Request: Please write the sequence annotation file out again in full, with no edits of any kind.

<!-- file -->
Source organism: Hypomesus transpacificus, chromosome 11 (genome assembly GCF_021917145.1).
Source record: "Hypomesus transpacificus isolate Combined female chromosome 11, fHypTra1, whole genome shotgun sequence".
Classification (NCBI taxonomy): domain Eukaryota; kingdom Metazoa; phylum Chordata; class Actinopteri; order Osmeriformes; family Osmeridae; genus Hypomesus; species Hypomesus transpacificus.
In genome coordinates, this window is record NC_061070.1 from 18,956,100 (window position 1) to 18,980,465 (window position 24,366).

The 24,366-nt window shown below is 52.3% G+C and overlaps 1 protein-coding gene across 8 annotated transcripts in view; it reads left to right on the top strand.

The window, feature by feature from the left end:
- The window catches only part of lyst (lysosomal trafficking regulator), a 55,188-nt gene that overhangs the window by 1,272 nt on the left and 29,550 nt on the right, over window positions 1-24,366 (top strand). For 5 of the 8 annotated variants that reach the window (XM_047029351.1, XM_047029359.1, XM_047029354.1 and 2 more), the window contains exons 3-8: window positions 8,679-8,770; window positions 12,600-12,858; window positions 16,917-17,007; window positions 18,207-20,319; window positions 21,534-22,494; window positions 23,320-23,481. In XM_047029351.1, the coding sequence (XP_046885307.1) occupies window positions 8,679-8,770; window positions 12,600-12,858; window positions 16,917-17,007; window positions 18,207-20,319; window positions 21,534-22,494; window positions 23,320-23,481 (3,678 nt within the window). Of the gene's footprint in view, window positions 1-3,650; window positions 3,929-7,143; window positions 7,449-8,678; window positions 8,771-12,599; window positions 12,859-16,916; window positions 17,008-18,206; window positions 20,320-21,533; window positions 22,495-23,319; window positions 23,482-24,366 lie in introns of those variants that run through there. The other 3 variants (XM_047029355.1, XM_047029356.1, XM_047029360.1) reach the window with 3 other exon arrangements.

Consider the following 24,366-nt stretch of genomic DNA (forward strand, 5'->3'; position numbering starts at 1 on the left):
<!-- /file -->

Source organism: Hypomesus transpacificus, chromosome 11 (genome assembly GCF_021917145.1).
Source record: "Hypomesus transpacificus isolate Combined female chromosome 11, fHypTra1, whole genome shotgun sequence".
Classification (NCBI taxonomy): domain Eukaryota; kingdom Metazoa; phylum Chordata; class Actinopteri; order Osmeriformes; family Osmeridae; genus Hypomesus; species Hypomesus transpacificus.
In genome coordinates, this window is record NC_061070.1 from 18,956,100 (window position 1) to 18,980,465 (window position 24,366).

The 24,366-nt window shown below is 52.3% G+C and overlaps 1 protein-coding gene across 8 annotated transcripts in view; it reads left to right on the top strand.

The window, feature by feature from the left end:
- The window catches only part of lyst (lysosomal trafficking regulator), a 55,188-nt gene that overhangs the window by 1,272 nt on the left and 29,550 nt on the right, over window positions 1-24,366 (top strand). For 5 of the 8 annotated variants that reach the window (XM_047029351.1, XM_047029359.1, XM_047029354.1 and 2 more), the window contains exons 3-8: window positions 8,679-8,770; window positions 12,600-12,858; window positions 16,917-17,007; window positions 18,207-20,319; window positions 21,534-22,494; window positions 23,320-23,481. In XM_047029351.1, the coding sequence (XP_046885307.1) occupies window positions 8,679-8,770; window positions 12,600-12,858; window positions 16,917-17,007; window positions 18,207-20,319; window positions 21,534-22,494; window positions 23,320-23,481 (3,678 nt within the window). Of the gene's footprint in view, window positions 1-3,650; window positions 3,929-7,143; window positions 7,449-8,678; window positions 8,771-12,599; window positions 12,859-16,916; window positions 17,008-18,206; window positions 20,320-21,533; window positions 22,495-23,319; window positions 23,482-24,366 lie in introns of those variants that run through there. The other 3 variants (XM_047029355.1, XM_047029356.1, XM_047029360.1) reach the window with 3 other exon arrangements.

Consider the following 24,366-nt stretch of genomic DNA (forward strand, 5'->3'; position numbering starts at 1 on the left):